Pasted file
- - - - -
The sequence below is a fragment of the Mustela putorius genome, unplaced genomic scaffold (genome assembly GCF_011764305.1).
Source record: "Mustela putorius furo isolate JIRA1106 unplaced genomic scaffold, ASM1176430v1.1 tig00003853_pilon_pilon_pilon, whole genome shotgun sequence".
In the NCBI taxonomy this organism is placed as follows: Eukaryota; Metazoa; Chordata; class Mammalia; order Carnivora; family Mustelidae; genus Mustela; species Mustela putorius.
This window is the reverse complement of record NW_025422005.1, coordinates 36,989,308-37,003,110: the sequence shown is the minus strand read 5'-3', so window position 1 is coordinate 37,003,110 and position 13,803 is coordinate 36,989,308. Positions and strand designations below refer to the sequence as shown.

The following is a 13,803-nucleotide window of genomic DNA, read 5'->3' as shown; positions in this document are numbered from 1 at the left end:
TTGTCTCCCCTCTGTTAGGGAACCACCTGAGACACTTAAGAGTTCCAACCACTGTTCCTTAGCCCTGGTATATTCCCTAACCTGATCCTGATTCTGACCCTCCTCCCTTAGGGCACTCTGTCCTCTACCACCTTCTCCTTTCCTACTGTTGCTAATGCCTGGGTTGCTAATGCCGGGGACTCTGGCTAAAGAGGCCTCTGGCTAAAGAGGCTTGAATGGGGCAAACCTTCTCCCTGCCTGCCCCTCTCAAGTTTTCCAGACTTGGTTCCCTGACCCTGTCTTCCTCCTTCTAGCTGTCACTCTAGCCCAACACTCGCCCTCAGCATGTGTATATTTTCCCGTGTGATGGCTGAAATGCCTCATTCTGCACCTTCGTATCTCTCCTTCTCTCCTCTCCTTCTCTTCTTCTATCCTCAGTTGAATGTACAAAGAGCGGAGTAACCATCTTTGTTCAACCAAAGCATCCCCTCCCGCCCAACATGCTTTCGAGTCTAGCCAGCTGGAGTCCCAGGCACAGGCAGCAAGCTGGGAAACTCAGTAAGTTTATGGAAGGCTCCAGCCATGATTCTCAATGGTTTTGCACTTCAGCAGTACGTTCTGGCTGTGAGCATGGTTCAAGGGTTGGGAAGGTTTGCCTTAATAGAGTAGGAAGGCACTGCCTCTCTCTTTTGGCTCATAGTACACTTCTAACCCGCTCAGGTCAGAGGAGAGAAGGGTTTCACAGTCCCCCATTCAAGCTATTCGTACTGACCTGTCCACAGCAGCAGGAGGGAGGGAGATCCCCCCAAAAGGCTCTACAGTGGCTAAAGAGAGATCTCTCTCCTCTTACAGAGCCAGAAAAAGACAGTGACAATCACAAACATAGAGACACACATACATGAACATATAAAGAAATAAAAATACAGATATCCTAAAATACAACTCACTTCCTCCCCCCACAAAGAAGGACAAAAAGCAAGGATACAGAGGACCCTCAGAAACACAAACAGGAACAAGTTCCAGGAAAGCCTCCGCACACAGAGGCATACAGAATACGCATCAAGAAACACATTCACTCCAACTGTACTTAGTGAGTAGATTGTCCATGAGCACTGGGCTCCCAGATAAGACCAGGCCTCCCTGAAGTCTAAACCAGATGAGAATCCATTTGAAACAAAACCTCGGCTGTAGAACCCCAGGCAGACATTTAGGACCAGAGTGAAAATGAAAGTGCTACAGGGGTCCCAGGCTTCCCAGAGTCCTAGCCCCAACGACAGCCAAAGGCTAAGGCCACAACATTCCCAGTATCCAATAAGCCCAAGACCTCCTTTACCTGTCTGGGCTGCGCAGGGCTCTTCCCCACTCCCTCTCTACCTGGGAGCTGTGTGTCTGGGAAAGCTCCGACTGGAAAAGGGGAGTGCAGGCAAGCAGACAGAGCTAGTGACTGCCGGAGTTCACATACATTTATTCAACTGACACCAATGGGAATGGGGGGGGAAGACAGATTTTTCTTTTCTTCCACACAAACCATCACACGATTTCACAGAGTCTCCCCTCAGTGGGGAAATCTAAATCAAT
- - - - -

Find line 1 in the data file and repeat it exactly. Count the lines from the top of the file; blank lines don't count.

The sequence below is a fragment of the Mustela putorius genome, unplaced genomic scaffold (genome assembly GCF_011764305.1).